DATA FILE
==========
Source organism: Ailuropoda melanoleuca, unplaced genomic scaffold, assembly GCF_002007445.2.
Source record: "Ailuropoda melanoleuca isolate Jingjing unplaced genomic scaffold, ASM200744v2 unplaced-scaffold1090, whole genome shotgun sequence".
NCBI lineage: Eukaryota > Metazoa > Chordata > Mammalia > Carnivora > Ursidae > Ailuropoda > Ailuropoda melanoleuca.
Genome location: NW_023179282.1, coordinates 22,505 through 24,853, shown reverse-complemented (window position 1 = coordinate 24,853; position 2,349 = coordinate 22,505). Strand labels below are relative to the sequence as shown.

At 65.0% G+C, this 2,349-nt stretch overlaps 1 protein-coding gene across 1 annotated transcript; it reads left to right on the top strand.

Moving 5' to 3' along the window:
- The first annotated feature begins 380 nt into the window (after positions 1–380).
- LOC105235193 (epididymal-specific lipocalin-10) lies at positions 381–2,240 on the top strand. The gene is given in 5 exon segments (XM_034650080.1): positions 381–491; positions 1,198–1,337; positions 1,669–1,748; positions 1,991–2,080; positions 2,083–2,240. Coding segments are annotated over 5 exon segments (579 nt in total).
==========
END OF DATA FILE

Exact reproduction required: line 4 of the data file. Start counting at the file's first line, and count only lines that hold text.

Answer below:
Genome location: NW_023179282.1, coordinates 22,505 through 24,853, shown reverse-complemented (window position 1 = coordinate 24,853; position 2,349 = coordinate 22,505). Strand labels below are relative to the sequence as shown.